Sharemarket regulator reviews structure in light of SuperLife’s active investments

Sharemarket operator NZX is reviewing its governance structures to ensure conflicts of interest - or the perception they exist - do not arise from growth in the company's funds management business.

The Wellington-based firm last month announced the completion of its up to $35 million acquisition of New Zealand fund manager SuperLife, which it says will help transform its Smartshares division into the country's leading passive funds manager and provider of exchange traded funds (ETFs).

NZX is the local sharemarket's frontline regulator, carrying out activities such as market surveillance, investigations, disciplinary action and the granting of waivers.

An NZX spokeswoman said a potential conflict of interest could arise in an event where NZX Regulation was asked for a waiver from, or began an investigation into, an issuer in which SuperLife's members or Smartshares unit holders had a stake. "Such potential conflicts are already managed within NZX today through the conflicts management structures and processes," she said.


The recent acquisition has been pitched as an avenue for growing the passive funds management business.

However, SuperLife holds some active investments in NZX-listed firms, including a 19.8 per cent stake in Wellington Drive Technologies and a 19.2 per cent stake in Energy Mad.

NZX chief executive Tim Bennett said the company was concerned about perceived conflicts, particularly with issuers in which SuperLife controlled a significant holding.

As its funds management business expanded, its governance structure was being reviewed to avoid actual and perceived conflicts of interest, he said.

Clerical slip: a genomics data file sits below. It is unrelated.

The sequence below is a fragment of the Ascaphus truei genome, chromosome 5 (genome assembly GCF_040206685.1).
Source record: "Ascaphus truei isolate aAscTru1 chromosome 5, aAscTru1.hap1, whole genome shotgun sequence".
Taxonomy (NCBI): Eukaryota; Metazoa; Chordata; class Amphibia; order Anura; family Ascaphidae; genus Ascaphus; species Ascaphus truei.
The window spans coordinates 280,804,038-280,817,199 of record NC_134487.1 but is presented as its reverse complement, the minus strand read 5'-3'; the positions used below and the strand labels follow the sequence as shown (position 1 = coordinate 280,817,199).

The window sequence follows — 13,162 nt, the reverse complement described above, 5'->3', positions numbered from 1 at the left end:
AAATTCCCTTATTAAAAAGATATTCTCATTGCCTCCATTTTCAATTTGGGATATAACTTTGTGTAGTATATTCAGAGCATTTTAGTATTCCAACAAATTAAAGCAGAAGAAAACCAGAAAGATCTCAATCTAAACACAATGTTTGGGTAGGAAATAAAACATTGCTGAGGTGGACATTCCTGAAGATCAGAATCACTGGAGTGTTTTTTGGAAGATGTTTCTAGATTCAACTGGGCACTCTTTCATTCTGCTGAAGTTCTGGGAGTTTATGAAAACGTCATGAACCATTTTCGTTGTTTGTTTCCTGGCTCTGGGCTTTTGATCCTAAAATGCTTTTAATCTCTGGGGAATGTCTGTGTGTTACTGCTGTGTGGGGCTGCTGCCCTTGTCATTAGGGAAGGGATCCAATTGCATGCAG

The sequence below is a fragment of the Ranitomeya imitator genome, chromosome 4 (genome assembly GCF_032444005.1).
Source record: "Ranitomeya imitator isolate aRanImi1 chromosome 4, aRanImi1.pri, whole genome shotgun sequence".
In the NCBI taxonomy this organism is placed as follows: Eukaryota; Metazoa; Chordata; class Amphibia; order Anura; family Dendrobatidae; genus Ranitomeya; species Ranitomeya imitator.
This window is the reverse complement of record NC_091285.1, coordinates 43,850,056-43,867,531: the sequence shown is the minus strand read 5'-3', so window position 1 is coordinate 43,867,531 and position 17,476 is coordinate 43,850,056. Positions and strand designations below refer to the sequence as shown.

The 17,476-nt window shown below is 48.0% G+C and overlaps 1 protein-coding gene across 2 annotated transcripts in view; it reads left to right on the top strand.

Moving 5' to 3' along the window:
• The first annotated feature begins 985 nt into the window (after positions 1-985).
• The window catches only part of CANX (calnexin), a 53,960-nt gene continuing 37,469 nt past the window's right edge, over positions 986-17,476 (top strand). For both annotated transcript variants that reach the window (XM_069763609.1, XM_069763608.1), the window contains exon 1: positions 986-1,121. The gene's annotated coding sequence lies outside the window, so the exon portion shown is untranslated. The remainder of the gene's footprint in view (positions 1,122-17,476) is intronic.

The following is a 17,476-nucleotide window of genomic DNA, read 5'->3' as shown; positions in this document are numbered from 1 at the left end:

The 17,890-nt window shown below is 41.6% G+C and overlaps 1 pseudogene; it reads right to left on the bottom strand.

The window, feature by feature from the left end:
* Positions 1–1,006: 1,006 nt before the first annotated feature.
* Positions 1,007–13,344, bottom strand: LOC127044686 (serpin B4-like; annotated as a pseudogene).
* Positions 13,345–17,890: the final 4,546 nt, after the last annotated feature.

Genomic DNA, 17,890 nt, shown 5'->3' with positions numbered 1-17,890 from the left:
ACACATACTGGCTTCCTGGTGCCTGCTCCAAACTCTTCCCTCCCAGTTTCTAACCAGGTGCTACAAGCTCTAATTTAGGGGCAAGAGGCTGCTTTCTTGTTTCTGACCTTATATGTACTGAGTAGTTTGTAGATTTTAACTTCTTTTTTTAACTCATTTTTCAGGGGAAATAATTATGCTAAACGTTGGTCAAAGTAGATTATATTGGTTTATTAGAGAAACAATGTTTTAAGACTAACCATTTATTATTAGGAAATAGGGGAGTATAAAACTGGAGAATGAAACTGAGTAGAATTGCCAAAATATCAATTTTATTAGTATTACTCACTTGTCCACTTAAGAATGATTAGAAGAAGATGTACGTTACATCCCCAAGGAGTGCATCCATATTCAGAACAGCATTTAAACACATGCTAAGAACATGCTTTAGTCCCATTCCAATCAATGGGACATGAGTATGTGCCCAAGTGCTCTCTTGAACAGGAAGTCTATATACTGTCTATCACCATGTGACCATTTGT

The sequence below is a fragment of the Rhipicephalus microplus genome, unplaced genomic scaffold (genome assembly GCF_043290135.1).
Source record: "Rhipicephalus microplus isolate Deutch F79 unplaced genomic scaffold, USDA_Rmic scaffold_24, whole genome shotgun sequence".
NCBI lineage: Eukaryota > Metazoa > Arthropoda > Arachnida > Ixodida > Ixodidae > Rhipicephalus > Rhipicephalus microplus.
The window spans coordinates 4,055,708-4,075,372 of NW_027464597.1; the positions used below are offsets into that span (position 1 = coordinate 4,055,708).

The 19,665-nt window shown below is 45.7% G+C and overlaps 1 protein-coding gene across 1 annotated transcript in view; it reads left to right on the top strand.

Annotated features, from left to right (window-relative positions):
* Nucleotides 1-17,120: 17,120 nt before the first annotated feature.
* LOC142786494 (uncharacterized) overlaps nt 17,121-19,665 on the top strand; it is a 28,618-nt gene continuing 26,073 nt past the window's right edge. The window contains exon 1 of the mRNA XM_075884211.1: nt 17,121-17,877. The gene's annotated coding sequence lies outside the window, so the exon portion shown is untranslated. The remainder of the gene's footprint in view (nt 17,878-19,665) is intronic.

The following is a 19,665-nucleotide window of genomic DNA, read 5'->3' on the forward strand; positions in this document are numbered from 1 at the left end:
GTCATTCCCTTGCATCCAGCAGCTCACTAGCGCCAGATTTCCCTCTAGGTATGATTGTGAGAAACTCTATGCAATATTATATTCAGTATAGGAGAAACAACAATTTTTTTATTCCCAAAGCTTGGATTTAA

Bennett said SuperLife investments including the Wellington Drive stake continued to be managed by MCA, an entity owned by SuperLife directors Michael Chamberlain and Owen Nash.

After the acquisition, Chamberlain and Nash remained directors of SuperLife. Chamberlain, SuperLife's founder, also joined NZX's management team.

Bennett said the philosophy behind ETFs, which track stock exchange indexes, was to have small, passive stakes in a large number of companies.

"Part of the strategy of that business is to move into ETFs or passive funds completely over time."


Asked if SuperLife would dispose of its active holdings, such as Wellington Drive, Bennett said the fund management business had been built up over 10 years with "a particular investment philosophy".

"People are members of those [SuperLife] schemes because of that investment philosophy or partly because of that investment philosophy so we don't want to disadvantage any members through a transition," he said. "It will be up to the investment manager to decide how to do that over time. We don't have any involvement in that."

Last month it was announced that former Commerce Minister Simon Power would step down from NZX's board because of potential conflicts of interest between his role as general manager of Westpac's private wealth business and the exchange's growth in passive funds management.